We were delighted to learn this morning that long-time NIGMS grantees Elizabeth Blackburn, Carol Greider and Jack Szostak will share the 2009 Nobel Prize in physiology or medicine for their “discovery of how chromosomes are protected by telomeres and the enzyme telomerase.”
I remember very well the presentation by then-graduate student Carol Greider at the 1987 Cold Spring Harbor Symposium on Quantitative Biology about her purification and initial characterization of telomerase and component RNA. Her passion and enthusiasm for science stood out, even in that high-powered crowd. I also enjoyed working with her when we were colleagues at Johns Hopkins before I came to NIGMS.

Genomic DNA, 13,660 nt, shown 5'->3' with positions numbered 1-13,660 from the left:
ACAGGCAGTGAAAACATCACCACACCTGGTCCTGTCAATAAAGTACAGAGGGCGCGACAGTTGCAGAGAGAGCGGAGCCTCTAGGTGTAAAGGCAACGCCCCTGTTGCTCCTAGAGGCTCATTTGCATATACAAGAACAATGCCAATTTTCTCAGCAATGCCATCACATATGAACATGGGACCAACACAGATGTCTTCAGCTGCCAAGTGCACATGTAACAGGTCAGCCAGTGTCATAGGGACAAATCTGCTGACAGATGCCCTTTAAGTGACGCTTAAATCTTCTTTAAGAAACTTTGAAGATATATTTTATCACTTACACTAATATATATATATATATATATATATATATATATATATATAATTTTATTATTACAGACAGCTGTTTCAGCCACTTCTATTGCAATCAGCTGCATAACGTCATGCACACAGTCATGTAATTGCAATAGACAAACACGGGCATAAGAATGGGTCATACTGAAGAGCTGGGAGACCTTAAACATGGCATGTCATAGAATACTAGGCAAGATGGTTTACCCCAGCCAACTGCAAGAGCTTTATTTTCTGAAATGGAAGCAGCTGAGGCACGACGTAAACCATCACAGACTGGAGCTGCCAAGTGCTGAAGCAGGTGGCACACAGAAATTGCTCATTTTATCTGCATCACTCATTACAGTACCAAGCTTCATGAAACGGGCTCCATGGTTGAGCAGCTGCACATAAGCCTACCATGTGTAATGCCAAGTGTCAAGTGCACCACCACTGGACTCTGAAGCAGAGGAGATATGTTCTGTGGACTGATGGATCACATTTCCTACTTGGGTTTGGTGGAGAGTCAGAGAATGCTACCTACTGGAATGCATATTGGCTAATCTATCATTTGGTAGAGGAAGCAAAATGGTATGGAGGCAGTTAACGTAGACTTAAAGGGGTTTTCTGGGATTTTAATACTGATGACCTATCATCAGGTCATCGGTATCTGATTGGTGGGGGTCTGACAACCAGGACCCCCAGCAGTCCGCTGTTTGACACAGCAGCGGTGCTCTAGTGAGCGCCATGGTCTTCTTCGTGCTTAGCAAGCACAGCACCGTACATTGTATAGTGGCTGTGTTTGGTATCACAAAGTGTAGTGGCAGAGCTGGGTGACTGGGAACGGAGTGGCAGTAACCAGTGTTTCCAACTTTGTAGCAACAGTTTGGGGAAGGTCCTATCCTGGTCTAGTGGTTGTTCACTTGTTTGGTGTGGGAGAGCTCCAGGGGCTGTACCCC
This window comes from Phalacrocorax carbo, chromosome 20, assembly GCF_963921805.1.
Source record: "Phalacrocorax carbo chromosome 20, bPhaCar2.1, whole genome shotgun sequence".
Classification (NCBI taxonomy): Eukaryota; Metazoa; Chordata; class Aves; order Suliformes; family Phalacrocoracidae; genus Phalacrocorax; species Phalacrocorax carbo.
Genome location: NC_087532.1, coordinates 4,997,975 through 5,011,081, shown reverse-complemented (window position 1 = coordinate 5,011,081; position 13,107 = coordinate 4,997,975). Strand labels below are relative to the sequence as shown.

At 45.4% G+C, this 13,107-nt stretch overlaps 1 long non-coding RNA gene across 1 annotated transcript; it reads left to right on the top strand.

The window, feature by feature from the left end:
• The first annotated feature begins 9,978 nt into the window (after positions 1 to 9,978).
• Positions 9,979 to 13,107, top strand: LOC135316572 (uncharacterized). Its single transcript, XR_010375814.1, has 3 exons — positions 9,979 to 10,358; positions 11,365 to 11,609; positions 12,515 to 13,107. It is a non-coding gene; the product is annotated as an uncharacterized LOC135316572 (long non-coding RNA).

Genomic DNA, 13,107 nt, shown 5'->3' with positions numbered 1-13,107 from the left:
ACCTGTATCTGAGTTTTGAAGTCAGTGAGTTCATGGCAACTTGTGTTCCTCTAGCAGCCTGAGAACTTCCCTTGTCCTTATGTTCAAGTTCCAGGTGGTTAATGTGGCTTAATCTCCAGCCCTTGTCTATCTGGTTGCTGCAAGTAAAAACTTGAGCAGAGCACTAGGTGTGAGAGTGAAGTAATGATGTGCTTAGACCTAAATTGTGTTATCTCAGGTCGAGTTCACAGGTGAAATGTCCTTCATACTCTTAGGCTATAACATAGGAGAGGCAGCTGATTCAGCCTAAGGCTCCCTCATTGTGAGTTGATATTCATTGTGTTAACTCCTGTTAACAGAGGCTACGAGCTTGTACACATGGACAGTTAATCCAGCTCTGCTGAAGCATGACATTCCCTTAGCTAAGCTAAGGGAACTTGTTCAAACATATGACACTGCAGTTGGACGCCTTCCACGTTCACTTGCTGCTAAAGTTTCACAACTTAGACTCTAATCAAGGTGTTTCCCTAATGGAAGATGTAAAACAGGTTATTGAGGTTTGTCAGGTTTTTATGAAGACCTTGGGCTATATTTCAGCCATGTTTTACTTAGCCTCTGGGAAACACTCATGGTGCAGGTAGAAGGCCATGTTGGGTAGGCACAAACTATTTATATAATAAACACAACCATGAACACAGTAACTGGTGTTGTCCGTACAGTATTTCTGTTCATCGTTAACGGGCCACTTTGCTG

The work of Blackburn, Greider and Szostak represents an archetype of curiosity-driven basic research. The fact that DNA synthesis requires a template creates a clear challenge to copying the ends of DNA. The reality of this challenge was clear from Szostak’s studies with linear DNA molecules in yeast. Using a model organism (Tetrahymena) selected for its unusually high abundance of DNA ends, Blackburn’s lab identified telomere sequences and showed, with Szostak, that these sequences did, in fact, stabilize linear DNA molecules in yeast. Blackburn and Greider then set out to detect and purify the enzyme that adds telomeres to DNA.
After their success, they and many other researchers have explored the implications of these observations as they relate to cancer, cellular aging and stem cells. In the years to come, we can expect to see additional implications and broad exploitation of these observations.